They that live by the law, die by the internet

Just a quick note, because it's late and I've just written an 1100 words post on electoral reform.

But, courtesy of Danyl Mclauchlan's epic take-down, I learnt of Colin Craig's decision to threaten defamation proceedings against a relatively recently created satire website "The Civilian". The offending part of the relevant post was this "quote" (which, it really need not be said, is not real and entirely intended for satiric effect):

“Williamson likes to talk about big gay rainbows,” said Craig, “but it would help if he understood what the rainbow actually means. After Noah’s flood, God painted a giant rainbow across the sky, which was a message that he would never again flood the world, unless we made him very angry. And we have.”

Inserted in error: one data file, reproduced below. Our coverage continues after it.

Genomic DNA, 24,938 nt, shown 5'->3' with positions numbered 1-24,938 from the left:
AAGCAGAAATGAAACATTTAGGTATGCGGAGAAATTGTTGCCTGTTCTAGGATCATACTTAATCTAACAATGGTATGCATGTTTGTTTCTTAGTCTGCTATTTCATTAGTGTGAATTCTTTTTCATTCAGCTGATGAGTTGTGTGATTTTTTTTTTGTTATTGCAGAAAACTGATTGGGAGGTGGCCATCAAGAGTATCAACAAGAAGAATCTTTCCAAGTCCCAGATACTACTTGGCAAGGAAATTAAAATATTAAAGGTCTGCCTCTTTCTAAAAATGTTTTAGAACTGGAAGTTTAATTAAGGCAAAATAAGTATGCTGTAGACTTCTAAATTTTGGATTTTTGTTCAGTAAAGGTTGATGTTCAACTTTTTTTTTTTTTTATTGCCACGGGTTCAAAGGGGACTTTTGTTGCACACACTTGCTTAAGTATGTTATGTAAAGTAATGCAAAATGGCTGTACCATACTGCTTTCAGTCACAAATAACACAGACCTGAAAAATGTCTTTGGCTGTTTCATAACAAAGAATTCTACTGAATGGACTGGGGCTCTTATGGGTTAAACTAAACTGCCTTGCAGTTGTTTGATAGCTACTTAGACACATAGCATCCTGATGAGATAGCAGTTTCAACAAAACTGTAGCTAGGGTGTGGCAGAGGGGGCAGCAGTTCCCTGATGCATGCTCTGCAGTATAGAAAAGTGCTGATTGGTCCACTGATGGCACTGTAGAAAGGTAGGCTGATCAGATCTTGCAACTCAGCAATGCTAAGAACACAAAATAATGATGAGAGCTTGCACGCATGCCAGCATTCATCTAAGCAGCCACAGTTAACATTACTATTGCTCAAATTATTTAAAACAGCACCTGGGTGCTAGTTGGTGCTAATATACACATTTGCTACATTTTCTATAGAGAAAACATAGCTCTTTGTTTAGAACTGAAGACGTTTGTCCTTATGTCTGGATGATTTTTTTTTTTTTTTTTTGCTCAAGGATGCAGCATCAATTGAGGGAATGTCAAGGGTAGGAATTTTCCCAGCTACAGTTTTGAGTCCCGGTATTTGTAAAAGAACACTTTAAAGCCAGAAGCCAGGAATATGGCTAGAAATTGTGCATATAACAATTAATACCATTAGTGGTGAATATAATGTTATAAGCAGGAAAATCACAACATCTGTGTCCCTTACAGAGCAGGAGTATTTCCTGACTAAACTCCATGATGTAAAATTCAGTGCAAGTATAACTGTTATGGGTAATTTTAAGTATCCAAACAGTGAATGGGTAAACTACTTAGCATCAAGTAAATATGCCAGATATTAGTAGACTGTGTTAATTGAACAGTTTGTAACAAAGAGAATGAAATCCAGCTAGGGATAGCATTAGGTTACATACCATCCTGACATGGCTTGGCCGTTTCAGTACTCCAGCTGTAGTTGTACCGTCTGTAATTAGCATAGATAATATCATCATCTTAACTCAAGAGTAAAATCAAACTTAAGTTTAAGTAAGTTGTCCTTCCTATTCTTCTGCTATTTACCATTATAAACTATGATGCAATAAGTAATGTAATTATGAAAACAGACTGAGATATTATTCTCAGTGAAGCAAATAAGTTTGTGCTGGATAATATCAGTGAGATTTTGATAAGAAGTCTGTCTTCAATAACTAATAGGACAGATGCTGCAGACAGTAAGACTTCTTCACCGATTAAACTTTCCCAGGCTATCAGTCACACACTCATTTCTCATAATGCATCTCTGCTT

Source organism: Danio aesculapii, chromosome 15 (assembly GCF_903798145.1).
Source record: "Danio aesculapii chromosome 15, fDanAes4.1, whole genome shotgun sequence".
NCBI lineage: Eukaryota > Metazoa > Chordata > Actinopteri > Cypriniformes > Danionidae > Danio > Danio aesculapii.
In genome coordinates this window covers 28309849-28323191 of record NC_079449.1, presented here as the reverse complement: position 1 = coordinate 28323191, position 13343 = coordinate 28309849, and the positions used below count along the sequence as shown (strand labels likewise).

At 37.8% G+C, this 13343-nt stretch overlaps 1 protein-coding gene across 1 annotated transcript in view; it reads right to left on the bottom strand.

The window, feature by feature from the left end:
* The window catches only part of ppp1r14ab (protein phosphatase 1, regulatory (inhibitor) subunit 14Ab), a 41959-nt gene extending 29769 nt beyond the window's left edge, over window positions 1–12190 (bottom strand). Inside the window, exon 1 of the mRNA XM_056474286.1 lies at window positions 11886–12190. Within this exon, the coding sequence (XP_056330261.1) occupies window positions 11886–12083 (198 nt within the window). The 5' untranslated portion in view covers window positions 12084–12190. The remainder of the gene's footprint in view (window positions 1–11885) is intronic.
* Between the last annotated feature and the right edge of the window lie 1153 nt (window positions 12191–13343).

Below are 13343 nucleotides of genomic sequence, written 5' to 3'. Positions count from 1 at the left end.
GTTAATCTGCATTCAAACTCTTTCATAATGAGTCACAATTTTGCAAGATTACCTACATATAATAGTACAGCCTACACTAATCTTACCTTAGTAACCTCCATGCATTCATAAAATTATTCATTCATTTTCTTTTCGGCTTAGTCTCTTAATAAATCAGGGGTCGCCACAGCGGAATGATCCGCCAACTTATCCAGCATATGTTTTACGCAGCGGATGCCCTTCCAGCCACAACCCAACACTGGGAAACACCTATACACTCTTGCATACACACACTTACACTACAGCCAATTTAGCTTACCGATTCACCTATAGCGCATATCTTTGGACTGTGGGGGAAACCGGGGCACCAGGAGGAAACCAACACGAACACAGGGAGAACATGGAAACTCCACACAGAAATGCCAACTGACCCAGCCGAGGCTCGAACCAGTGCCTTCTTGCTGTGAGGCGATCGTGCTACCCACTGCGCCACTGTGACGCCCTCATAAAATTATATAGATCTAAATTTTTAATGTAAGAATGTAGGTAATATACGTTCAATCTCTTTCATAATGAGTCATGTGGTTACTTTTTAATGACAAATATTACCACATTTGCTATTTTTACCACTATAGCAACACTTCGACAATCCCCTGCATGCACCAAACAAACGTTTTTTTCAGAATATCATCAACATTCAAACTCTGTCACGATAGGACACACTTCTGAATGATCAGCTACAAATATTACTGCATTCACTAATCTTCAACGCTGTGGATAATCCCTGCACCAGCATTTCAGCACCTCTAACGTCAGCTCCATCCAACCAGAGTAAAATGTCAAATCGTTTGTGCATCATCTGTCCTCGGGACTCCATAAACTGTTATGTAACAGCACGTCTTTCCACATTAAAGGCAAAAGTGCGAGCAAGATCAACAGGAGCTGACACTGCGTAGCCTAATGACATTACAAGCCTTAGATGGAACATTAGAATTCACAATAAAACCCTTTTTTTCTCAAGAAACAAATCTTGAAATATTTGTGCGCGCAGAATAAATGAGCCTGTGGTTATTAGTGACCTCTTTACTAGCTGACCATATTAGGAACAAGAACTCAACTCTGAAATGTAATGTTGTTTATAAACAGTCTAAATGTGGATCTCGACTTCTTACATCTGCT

Including this not real and entirely intended for satiric effect quote then earned the website's "editor" a letter from Craig's lawyers, Chapman Tripp. The said letter claims that this not real and entirely intended for satiric effect quote defames Craig, and states that:

"If you wish to avoid being served with defamation proceedings, you should remove this Statement immediately and permanently from your webpage, but in any event by no later than 4pm today, 23 April 2013."

It then goes on to demand the website publish an apology to Craig and provide him with a written retraction, as well as $500 towards Craig's legal costs.

I have but two things to say about this.

First of all, do you think that Craig might be a bit over-sensitive about how others see him – and is this a good thing in someone who is wanting to lead a new political movement into Parliament?

Second of all, I hope whomsoever it was at Chapman Tripp that advised Mr Craig about his legal options also drew his attention to the Streisand Effect. Because I think that the next few days are going to see it operating in full force.

UPDATE: Apparently Mr Craig has withdrawn the defamation threat. In a statement, Mr Craig stated: